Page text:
What area of your life would you like to work on? Could learning a language open up new opportunities for you? It certainly did for me when I learned Spanish a few years ago. Or how about learning a new skill, like carpentry, interior design or surfing? The possibilities are endless. If you’d like to gain in-depth knowledge of health on a one-year course leading to a certification, the new Hippocrates Online Program takes some beating. Enrol today for the next course, starting on 16th January.

Sort out your finances
Money is a massive source of stress for many people, and stress suppresses the immune system and shortens our life expectancy, so is something we should do our utmost to avoid. I know those who don’t have enough money and are always concerned about where the next pay packet is going to come from, right through to those who have a lot of money but are worried that they are not doing the right things with it. Don’t let that be you. I’m no financial advisor, but I was brought up by a very clever accountant. Don’t spend money you haven’t got on things you don’t need. Save 10% of your monthly income. Think about how you could create another income stream. If you’re into health and want to help others, here’s one idea.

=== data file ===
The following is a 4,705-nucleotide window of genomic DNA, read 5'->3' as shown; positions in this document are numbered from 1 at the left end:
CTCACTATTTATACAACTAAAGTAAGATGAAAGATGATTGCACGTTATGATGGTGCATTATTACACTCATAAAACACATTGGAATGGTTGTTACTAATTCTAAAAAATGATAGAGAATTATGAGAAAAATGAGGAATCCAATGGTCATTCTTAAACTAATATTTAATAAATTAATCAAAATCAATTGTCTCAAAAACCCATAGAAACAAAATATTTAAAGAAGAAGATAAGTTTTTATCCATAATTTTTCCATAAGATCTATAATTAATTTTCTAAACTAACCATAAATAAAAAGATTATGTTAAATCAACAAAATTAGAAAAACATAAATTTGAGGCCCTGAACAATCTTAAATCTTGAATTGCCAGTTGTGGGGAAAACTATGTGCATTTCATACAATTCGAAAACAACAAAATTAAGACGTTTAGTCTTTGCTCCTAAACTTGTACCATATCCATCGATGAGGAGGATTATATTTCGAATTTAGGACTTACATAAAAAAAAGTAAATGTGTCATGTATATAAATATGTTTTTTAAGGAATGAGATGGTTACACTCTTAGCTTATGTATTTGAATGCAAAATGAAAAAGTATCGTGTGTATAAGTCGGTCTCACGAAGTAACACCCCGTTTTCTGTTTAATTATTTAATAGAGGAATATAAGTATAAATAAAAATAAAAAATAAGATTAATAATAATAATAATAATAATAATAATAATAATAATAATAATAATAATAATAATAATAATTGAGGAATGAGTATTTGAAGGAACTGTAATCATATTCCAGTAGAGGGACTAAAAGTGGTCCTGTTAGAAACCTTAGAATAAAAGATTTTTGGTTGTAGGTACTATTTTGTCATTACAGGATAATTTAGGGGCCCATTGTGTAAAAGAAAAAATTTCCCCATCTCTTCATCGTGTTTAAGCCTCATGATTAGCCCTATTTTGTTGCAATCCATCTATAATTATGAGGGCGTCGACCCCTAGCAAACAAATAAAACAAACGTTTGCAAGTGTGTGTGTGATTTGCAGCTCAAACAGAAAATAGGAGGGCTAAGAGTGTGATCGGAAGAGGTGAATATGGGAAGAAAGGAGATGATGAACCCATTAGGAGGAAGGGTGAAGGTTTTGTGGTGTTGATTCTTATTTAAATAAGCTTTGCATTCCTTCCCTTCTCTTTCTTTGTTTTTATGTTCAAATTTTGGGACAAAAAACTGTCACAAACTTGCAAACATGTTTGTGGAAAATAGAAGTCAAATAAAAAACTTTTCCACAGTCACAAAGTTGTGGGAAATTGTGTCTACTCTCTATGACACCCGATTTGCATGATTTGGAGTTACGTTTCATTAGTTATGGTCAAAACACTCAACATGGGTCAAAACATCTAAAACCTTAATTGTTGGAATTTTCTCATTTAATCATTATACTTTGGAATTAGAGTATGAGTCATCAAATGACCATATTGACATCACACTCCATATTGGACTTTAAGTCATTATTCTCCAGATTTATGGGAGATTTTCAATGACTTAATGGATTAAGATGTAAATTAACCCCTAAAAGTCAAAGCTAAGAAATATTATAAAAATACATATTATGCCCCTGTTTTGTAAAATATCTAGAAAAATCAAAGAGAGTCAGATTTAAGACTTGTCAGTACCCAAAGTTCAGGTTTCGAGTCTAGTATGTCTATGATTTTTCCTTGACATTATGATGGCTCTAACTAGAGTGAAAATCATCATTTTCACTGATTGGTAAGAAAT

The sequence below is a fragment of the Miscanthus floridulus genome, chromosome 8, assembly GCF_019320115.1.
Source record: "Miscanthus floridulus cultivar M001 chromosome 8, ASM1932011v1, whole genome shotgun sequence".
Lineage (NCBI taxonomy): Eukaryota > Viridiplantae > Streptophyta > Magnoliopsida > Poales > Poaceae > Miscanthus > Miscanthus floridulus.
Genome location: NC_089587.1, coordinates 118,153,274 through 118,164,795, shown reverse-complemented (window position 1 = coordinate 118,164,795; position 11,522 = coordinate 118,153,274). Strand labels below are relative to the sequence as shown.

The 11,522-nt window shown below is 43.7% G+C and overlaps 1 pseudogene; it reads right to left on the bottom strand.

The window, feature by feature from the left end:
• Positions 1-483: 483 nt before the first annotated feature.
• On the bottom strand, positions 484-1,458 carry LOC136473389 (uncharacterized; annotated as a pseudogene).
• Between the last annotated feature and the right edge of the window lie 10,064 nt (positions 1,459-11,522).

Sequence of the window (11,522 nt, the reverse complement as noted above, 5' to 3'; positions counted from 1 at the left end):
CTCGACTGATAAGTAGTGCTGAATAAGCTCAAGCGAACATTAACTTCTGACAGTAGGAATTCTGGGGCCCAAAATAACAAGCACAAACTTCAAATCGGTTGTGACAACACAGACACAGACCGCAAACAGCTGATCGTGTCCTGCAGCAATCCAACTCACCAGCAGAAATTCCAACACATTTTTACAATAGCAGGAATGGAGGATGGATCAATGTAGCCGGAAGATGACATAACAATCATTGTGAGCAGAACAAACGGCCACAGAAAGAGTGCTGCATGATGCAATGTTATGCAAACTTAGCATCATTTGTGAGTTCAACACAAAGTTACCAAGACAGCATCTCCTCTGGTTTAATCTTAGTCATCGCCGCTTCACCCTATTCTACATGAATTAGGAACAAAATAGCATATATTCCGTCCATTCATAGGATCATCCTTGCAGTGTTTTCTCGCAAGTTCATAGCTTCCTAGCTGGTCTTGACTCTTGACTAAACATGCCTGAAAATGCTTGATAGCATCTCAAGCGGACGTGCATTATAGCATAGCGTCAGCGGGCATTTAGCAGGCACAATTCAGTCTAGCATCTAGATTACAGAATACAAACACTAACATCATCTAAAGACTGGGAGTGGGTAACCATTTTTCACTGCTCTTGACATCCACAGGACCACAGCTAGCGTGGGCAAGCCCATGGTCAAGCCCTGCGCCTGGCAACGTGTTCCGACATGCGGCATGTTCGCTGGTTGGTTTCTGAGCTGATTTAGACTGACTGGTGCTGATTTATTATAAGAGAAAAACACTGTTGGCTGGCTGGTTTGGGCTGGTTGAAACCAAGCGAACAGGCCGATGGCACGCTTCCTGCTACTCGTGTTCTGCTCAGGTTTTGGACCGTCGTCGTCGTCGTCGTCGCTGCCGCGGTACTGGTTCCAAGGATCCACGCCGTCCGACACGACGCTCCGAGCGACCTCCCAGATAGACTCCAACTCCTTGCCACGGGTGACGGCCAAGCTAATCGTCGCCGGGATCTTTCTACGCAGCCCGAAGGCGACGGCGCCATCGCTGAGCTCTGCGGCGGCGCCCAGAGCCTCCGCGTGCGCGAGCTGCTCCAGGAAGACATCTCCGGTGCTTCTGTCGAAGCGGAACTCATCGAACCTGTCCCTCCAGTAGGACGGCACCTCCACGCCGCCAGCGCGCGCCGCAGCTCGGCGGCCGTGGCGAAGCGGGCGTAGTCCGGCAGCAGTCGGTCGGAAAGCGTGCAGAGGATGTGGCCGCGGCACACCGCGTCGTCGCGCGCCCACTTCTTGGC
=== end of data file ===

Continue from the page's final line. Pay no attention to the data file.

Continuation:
Surround yourself with brilliant, positive people
Everyone’s good at something, but very few (if any) people are good at everything. Who do you need to learn from? Who would you like as your mentor this year? Contact them!

Get outside
We, as humans, were not designed to sit inside hiding behind a computer screen. Getting some fresh air is essential on a daily basis to feel at your best. Make the effort, even if it’s cold and dark outside.

Train your body
Exercise 5 times a week. In addition to all the other training that I do, I’m also fortunate enough to have a personal trainer who is very happy to push me to my limits twice a week, but not everyone needs one/wants one/can afford one. There are plenty of good YouTube videos you can follow instead, or just get outside and go running/cycling/walking/whatever you fancy. Exercise makes you feel good. Get some.